DROBYTSKY YAR is a ravine in
Kharkiv , Ukraine. In December 1941,
Nazi troops invading the
Soviet Union began killing local residents
over the following year. At the end of this period, some 16,000
Jews were killed. Notably on December 15, 1941, when
the temperature was −15 degrees Celsius (+5 °F), ca. 15,000 Jews
were shot. Children were thrown into pits alive, to save bullets, in
expectation that they would quickly freeze to death.
* 1 Memorial
* 2 Museum
* 3 References
* 4 External links
In the beginning of the 1990s, a competition was held for the best
design of the memorial to immortalize the thousands of citizens who
perished from hands of the Nazis . Twenty-nine designs were submitted.
The winner was the architect A. Leibfreid . The construction of the
complex lasted several years however it was suspended due to the lack
of funds. The memorial is located at 49°56'5.23"N 36°26'55.36"E.
At a meeting in late August 2001, the
decided to resume the construction of the memorial. The oblast
authorities supervised the construction process. The Cabinet of
Ukraine allotted 600,000 hryvnas for the construction.
Contributions have also been made by city and oblast administrations,
as well as by sponsors. The Drobitskiy Menorah
On December 13, 2002, the President of
Leonid Kuchma ,
opened the memorial.
The main part of the memorial is a monument symbolizing a synagogue
Ten Commandments between its columns; most notably: "Do not
kill". The memorial begins with a monument stylized under a Jewish
menorah . A road leads from a black menorah to a white main building
of the complex. Thousands of
Jews took their last steps along
it in 1941/1942. These dates are found on the wall of the main arched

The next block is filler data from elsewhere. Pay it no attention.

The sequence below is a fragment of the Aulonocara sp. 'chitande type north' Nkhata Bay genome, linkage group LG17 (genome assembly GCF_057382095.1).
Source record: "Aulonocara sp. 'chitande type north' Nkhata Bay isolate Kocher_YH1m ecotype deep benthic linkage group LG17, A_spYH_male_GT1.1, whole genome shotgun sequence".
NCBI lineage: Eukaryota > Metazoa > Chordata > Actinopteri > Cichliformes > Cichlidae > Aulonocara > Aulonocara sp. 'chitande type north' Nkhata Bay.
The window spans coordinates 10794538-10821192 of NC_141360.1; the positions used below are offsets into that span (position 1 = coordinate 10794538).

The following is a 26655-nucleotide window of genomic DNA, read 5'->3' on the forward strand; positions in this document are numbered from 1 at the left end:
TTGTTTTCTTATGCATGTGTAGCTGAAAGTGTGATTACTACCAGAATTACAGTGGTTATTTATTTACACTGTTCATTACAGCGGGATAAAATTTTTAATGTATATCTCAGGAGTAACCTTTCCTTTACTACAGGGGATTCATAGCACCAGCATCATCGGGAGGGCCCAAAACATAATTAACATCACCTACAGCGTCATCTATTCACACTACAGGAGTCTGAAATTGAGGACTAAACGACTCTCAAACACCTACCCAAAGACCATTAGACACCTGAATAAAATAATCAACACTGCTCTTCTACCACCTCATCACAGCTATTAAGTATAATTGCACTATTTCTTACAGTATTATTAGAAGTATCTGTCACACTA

building. Underground is a hall of memory; the wall will bear the
names of the victims who are known to have died.
The territory includes two burials area. One trench is 100m long and
the other is 60m. The
Kharkiv archives contain data on fifteen
thousand victims. However, the "Drobytsky Yar" foundation considers
the number of dead to be closer to thirty thousand.
180 tons of a
Zhytomyr granite was used in the construction of the
memorial. This is the same material that was used for
Mausoleum. Due to the granite 's particular qualities (it has reddish
veins), the stones lying at the menorah 's foot seem to bleed.
As of 2006 the names of 4,300 of the 16,000 victims were etched on an
underground memorial wall, illuminated by candlelight, in a room
called "Room of Tragedy".
On January 27, 2002, a new exposition in the
Kharkiv City Holocaust
Museum was officially opened. The exposition was created in December
Kharkiv commemorated the 60th anniversary of the DROBYTSKY
YAR tragedy. Excursions to the ravine had already been held before,
but the official opening was on January 27, the anniversary of the
Auschwitz-Birkenau concentration camp 's 1945 liberation (later
International Holocaust Remembrance Day